Also, although – like the men of Dale – Hobbits were keen-eyed, nimble-fingered, and well-learned in machineries such as millcraft and clockwork, they had none among them skilled in forging large iron structures, nor the boilers and other pressure vessels needed for steam engines. The masters of that craft were found only among the scatterlings of Isengard, where they had learned from Saruman himself. And many, maybe most of them, were Orcs. And so, for the first time anywhere in Middle Earth, small numbers of Orcish folk lived among Men (for the Hobbits in truth were naught but the smallest kind of Men) not as slaves or warriors or prisoners but as workers, and well-paid well-skilled workers at that.

There were few direct intimate liaisons between Uruk-Hai and Hobbits (if only for obvious reasons of scale) but that did nothing to stop a rather unpleasant campaign of printed posters saying “Would you want one to marry your sister?”. There were, however, a large contingent of half-orcs and orc-like Men and, as said above, large numbers of women of various sorts providing for them. So slowly, over a few generations, for the first time in Middle-Earth, Big Men and Halflings and Orcs merged into one mixed people, brought together by the Railway. And by the middle of the Fourth Age the Shire Folk, no longer as small and slight as their forefathers before the War of the Ring, had come to rule over much of Eriador and Arnor and the coastlands. Many of the Wise think this to be the origins of our modern European populations – our long arms and stout legs compared with other humans, our pale, clammy, skin, or vestigial brow-ridges – these were not the features of the ancient Men of Numenor.

But we are getting ahead of ourselves. None of this was in sight in FA 70 when, in the year of Peregrin Took’s death, Matt Brockhouse and Ham Clayhanger, signalmen of the Overhill, Brockhouse and Bree Railway (despite the name the extension to Bree was still a distant dream – no road has ever been cut through the Old Forest for some reason, and Bree was not connected until the line coming north out of Sarn Ford parallel to the Great North Road was completed in 92, the first major section of what was to become the Gondor and Arnor Railway, the greatest engineering feat of the Age) began their experiments with block signalling in response to the Stockbridge Disaster of the year before…

God and Taxonomy

This is one of the pieces by Ken Brown I mentioned earlier.  Links in the original removed:-

Naming the animals

a meditation on the first two chapters of the Bible

Imagine the Last Judgement...

All of humanity is standing on the shores of the glassy sea, before a great throne on a pavement of sapphire. The saints and angels are arrayed in glorious ranks. One like a Son of Man is sitting on the throne. Books are opened. The people are looking very, very worried.
And God says:

How did you get on with fulfilling my commandments?

And the people reply:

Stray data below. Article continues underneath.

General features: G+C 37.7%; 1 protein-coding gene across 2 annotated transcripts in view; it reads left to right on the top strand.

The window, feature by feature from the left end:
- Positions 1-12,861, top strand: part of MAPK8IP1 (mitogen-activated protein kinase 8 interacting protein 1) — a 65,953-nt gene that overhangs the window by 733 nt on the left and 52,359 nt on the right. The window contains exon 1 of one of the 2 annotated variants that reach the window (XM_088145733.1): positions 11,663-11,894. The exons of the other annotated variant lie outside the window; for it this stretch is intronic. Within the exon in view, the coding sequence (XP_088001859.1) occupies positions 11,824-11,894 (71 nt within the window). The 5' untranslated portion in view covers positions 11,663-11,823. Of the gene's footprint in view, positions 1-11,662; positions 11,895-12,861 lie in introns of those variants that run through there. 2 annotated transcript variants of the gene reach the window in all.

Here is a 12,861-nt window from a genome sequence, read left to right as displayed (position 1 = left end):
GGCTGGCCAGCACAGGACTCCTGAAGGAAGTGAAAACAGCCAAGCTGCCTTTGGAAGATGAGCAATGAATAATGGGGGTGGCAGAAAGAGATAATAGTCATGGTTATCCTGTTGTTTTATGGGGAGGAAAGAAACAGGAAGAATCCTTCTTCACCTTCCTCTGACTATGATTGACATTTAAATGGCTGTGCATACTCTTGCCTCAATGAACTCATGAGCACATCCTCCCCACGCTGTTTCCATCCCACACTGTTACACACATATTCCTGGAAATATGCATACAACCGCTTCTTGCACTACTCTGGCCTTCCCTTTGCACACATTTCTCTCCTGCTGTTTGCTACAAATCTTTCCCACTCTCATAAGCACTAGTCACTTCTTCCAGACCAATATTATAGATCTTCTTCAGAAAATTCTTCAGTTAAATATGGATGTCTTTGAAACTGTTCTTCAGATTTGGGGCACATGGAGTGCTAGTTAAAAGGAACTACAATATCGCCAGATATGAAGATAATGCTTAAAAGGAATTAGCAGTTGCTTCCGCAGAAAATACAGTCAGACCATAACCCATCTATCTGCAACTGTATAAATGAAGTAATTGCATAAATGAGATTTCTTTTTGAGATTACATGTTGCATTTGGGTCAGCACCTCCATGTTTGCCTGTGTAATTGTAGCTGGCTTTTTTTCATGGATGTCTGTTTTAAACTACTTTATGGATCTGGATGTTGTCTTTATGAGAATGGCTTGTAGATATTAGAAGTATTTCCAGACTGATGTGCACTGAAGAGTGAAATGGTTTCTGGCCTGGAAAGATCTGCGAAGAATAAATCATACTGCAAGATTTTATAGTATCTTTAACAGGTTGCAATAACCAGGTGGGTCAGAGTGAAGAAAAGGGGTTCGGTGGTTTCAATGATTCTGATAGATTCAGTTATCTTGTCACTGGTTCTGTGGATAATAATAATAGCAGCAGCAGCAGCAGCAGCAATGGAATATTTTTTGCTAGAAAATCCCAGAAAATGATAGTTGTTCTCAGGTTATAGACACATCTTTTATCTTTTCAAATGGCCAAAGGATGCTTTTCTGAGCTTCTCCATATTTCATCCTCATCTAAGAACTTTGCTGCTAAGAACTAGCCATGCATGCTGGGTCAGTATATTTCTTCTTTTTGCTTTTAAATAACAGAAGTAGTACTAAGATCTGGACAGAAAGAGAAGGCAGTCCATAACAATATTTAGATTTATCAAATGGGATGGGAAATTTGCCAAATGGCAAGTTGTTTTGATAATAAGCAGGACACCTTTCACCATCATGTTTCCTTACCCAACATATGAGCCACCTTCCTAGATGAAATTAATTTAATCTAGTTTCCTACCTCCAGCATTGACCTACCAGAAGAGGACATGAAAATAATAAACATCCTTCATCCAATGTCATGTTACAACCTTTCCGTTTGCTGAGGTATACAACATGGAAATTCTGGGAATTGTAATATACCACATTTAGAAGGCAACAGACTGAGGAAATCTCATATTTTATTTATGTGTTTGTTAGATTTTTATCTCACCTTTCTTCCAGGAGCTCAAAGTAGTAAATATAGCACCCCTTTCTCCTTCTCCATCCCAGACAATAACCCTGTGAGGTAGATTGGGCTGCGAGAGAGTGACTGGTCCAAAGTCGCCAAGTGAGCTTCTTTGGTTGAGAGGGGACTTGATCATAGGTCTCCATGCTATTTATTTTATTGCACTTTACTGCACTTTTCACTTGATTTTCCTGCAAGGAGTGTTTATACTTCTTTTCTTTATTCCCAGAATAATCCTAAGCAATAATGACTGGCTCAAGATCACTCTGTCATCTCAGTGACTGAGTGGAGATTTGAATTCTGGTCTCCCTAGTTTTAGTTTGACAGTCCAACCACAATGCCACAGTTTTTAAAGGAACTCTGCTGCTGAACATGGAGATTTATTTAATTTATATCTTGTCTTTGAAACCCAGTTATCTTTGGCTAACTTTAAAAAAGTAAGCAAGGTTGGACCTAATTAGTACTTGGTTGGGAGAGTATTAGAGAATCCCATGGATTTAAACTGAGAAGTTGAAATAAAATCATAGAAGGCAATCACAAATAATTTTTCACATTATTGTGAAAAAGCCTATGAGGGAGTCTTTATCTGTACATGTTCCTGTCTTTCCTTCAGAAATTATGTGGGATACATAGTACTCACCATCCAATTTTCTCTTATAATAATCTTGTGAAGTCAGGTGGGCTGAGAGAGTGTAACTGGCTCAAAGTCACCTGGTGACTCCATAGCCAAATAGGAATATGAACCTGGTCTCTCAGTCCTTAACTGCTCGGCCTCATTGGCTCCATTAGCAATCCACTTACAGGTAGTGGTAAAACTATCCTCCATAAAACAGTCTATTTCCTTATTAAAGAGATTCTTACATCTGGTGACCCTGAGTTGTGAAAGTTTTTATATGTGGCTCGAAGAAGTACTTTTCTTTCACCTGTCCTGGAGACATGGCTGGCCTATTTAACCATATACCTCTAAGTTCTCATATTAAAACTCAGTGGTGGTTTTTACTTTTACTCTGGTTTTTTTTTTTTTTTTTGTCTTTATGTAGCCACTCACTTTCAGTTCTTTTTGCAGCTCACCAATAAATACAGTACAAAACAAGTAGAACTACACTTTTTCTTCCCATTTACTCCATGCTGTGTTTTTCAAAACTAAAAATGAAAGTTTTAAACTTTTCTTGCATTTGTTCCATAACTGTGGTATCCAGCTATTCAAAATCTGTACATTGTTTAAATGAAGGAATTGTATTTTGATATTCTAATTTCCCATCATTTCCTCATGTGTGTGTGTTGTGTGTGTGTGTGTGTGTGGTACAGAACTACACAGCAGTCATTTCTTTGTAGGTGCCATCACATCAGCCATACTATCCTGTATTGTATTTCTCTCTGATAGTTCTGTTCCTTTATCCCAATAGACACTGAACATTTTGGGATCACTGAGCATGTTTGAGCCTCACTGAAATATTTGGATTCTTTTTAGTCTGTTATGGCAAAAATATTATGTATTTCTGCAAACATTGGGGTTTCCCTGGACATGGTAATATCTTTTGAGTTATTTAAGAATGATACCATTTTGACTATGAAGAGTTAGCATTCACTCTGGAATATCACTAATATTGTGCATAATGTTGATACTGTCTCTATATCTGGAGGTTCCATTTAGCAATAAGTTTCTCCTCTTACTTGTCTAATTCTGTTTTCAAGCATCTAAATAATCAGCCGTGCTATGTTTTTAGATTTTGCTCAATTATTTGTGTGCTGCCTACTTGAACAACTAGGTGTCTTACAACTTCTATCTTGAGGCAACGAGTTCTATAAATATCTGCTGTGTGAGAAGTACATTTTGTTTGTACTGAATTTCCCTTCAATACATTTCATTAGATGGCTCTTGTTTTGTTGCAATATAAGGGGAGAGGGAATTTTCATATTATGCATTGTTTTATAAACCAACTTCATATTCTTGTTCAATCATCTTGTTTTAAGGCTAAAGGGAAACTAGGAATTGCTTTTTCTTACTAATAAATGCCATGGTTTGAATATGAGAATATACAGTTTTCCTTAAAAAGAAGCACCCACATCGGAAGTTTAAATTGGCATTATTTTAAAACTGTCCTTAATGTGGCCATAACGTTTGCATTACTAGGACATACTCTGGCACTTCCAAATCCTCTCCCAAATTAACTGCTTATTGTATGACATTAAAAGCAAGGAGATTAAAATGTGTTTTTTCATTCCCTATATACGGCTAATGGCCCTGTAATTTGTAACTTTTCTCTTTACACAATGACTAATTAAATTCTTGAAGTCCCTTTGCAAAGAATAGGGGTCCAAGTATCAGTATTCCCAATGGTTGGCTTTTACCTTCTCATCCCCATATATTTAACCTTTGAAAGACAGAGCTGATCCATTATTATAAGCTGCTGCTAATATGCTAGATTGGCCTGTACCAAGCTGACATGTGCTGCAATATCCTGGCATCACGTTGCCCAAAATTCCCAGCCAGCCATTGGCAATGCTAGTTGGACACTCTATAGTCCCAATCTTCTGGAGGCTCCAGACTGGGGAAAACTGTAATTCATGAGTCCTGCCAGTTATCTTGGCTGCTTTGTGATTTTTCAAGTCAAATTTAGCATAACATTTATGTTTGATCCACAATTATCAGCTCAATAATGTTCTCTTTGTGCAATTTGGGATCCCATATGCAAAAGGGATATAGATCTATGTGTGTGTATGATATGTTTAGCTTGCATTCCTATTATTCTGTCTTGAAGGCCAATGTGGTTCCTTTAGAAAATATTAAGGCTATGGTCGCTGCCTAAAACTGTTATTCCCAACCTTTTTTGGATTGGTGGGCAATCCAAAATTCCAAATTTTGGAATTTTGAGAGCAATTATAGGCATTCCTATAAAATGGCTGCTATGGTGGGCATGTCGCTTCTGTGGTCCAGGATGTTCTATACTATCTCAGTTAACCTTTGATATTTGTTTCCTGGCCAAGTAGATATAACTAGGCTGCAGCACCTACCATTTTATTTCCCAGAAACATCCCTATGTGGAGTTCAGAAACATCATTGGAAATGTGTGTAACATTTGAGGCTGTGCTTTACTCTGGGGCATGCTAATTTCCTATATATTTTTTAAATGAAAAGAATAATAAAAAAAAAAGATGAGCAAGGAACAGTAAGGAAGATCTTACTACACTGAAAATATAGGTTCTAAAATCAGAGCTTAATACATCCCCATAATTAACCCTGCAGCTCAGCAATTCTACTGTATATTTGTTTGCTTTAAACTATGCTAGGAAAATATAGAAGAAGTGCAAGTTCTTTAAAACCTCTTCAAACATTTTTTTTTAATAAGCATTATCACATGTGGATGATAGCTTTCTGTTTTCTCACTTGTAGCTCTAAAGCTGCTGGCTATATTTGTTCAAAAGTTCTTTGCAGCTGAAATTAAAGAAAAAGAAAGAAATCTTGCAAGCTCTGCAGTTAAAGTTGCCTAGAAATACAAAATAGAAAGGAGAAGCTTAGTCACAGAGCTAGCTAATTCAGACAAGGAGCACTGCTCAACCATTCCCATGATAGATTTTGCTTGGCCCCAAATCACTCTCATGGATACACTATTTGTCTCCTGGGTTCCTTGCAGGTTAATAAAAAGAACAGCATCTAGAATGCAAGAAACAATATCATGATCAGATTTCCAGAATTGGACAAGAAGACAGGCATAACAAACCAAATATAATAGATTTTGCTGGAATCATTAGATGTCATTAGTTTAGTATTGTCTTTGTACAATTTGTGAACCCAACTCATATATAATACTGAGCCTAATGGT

"Which commandments are they, Lord?"

You know. The ones in the Bible. There are only about 360 of them. Let's take them one by one...

More books are opened. The humans remind themselves of what's in Genesis chapter one and begin to look a little more optimistic

"Well, we did the first one! 'Be fruitful and multiply and fill the Earth'. We got that one under our belts. "

Good. That's about a third of a percent. Now let's look at chapter two. 'Eat plants'. Well, by the look of you most of you have been doing that alright. But not all of you. Some of you starved to death and got here early. Didn't I make enough plants? Don't answer that, it was a rhetorical question.

Next: do not eat of the tree of knowledge of good and evil. I think we all know how that turned out. What was next? Ah, here we are... Genesis chapter 2 and verse 19... Have you finished naming my animals yet?"

And the people looked around for someone who could name animals. After a while they found some taxonomists, who are an insignificant and harmless folk, mostly overlooked by the Great and the Powerful. They tend to be shabby and bearded and are much given to burrowing around in the earth, quaffing ale, and having long arguments in dead languages about matters no-one else understands or cares.

A great many more books were opened, mostly with one-page descriptions of an extremely large number of animals. Each one had a name; mostly in rather bad Greek with Latin spellings; a few words about what the name meant - a lot of the husbands and wives of the taxonomists seemed to be remembered, not to mention their schools, their favourite rock bands, a large number of obscure villages in China and Sweden and the presents their daughters gave to them for their forty-second birthdays - and each page had a short description of how the animal was found and why it was, or wasn't different from some other animal. Sometimes there were pictures, mostly of somewhat improbable-looking genitalia. More than a million of the animals were insects of one kind or another, usually beetles.